Being Your Own Business

In my entrepreneurship class this year, we’ve had a variety of guest speakers come in to talk to the class about various aspects of running one’s own business. Among them was Michelle Paquin, who works in the school of business. She spoke about a number of things I think are important to remember, and also several things that never occurred to me beforehand. I feel like I should share a few of my thoughts about and notes on what she talked about.

Maybe it’s a boring topic, but financial management is probably one of the most important things there is about running a business, on your own or otherwise. The entire point of being part of operating a business (non-profit organizations aside)  is to earn money. If you don’t have good financial management, then you won’t make money, and your business will be a flop—plain and simple.

The quickest, most painless solution? Hire an accountant and bookkeeper to manage your money for you. But even when you do this, you should still be involved somehow in the financial management of your business. You’re still buying your materials and bringing in revenue with your work, so you should at least have a cursory understanding of the monetary workings of your business.

The thing that struck me the most during Michelle’s presentation was the idea of keeping every single receipt for every purchase you make for your business, right from day one. I’m not sure why it didn’t occur to me—probably because I don’t save my receipts from the school cafeteria, and I’ve gotten in the habit of tossing them out once they’re a couple weeks old. (I buy from the cafeteria with my meal plan so often it isn’t funny; the receipts pile up.)

But when you think about it, it makes sense. You need to keep track of everything you’re spending on business expenses if you want to apply for tax deductions and keep more money for yourself and for your business. This is especially important for a sole proprietor, upon whom all financial and tax responsibility falls.

(The complicated side of tax deductions is something I might talk about another time, but only if there’s interest. That might get even drier than this post is already.)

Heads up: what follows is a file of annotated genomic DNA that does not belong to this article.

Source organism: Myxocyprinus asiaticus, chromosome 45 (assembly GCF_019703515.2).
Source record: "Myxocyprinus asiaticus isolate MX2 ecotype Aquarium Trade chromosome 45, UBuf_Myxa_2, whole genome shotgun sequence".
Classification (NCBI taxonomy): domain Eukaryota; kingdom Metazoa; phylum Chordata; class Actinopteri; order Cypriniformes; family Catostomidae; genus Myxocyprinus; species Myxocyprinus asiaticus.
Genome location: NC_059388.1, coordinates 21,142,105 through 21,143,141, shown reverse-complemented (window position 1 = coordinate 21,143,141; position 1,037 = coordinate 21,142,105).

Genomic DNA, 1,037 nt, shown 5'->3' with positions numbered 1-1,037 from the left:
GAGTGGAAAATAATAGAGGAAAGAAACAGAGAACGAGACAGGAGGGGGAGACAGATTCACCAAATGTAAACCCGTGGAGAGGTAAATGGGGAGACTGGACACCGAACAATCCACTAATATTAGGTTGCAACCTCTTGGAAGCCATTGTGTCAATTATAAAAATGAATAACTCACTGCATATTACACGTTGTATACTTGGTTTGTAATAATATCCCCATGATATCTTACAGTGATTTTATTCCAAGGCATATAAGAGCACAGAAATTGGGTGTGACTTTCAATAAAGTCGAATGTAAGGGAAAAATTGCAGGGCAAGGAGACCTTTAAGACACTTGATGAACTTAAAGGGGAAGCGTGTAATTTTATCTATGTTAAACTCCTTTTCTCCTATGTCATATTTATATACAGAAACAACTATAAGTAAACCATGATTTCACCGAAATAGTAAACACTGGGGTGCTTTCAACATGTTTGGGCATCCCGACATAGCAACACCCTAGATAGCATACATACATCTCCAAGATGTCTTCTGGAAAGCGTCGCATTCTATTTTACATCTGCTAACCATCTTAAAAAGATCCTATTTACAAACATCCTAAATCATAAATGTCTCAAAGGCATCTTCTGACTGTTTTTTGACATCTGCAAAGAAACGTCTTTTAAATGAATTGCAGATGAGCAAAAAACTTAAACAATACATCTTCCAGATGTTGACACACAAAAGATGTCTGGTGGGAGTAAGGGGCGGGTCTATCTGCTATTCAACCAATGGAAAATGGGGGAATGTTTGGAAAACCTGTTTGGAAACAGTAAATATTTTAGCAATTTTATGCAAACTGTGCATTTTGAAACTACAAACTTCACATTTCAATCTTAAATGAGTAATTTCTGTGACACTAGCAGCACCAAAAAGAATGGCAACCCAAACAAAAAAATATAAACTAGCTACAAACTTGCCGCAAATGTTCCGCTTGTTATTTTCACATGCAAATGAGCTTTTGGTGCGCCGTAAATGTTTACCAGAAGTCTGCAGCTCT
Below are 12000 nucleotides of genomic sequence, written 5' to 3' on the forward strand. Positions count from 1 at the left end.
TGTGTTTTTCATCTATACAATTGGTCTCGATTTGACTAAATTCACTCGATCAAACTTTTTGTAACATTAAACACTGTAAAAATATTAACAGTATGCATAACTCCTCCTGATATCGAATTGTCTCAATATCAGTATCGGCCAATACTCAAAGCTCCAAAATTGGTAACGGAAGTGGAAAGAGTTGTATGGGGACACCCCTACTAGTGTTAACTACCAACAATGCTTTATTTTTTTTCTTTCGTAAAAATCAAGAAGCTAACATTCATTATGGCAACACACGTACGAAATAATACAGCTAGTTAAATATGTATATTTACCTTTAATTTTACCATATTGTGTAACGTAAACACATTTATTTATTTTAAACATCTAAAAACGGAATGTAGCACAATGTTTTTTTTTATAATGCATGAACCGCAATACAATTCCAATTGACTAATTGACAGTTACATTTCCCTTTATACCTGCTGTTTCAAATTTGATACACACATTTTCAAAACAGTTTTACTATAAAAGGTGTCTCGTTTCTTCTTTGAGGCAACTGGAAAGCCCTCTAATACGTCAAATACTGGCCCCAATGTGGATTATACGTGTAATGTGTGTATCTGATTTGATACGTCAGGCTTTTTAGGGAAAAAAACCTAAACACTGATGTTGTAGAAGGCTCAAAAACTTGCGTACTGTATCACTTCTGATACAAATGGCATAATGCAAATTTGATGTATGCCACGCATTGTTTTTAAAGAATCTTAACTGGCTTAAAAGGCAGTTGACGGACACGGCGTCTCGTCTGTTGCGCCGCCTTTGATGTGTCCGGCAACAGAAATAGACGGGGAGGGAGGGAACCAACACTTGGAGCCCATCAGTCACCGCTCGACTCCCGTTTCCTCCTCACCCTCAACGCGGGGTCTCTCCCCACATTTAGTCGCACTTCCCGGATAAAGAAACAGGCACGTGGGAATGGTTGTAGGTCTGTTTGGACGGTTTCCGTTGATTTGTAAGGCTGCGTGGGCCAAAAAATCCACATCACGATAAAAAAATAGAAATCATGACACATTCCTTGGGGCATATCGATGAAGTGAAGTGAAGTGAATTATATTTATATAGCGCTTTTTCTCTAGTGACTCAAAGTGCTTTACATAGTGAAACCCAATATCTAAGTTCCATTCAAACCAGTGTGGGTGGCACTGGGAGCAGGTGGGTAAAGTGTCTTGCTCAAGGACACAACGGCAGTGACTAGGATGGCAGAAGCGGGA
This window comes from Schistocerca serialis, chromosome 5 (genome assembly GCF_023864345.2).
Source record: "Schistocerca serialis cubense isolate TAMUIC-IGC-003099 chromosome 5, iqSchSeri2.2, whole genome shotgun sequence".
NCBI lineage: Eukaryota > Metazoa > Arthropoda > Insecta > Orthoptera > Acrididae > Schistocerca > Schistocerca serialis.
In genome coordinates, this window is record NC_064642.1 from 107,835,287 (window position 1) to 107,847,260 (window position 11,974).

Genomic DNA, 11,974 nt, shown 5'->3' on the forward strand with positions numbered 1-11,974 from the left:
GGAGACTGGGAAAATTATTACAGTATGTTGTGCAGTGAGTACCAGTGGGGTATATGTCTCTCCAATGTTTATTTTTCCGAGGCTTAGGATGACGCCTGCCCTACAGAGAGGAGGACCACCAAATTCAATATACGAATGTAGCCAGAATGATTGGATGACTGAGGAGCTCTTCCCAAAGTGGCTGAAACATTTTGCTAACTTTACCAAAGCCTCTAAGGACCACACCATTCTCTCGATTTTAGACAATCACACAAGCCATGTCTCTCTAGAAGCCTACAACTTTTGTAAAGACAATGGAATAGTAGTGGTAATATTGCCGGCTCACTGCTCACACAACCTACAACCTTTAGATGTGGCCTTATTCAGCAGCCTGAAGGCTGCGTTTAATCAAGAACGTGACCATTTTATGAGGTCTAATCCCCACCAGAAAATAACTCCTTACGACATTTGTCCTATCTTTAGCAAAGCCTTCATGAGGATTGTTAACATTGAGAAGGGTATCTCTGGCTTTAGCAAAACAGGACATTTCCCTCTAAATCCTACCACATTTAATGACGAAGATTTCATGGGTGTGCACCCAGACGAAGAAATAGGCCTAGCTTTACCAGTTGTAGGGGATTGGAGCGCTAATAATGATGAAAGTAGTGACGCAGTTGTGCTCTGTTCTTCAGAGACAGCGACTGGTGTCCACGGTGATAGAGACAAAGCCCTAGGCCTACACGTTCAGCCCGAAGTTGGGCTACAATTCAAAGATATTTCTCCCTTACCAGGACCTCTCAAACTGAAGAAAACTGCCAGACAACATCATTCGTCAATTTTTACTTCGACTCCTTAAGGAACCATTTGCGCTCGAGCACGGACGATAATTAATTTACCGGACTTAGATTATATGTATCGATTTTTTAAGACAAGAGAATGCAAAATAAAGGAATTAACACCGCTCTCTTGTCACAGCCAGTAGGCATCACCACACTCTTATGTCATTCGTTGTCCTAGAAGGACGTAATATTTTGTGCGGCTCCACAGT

Another thing I really suggest folks keep in mind is that you have to start paying HST to the government when you go over $30,000 of income for any annual period. If you go over $30,000 income before taxes, then you have to pay that HST even if you’re not charging your clients for it—which means  the tax comes right out of your income.

Considering the costs of living where I do*, $30,000 is not really that much. Even despite how scary such large monetary figures look to me and how badly I might want to avoid ever touching them, I may have to make that much or more to live comfortably where I am (and I would have to earn even more to live someplace like Toronto). It’s safest just to register an HST number with the government ahead of time so you’re charging HST from the start. Then if you go over $30,000, it’s not a problem—and, as a small bonus, your clients will be used to the HST-prices you charge from the start and you won’t have to explain a price hike to them.

I’ve barely scratched the surface on the topics of what Michelle spoke about, but this seems like an all right stopping point all the same. Y’know, before I talk your ear off.

I think it’s enough to make one thing clear enough at least. She made me think. And she made me really realize how important keeping track of the legal and financial aspects of your business is. It’s something I’ll be giving some long, hard sessions of thought if and whenever I set up my own business in future. It might not be a bad idea to look* at* some* resources* and do the same yourself, readers.

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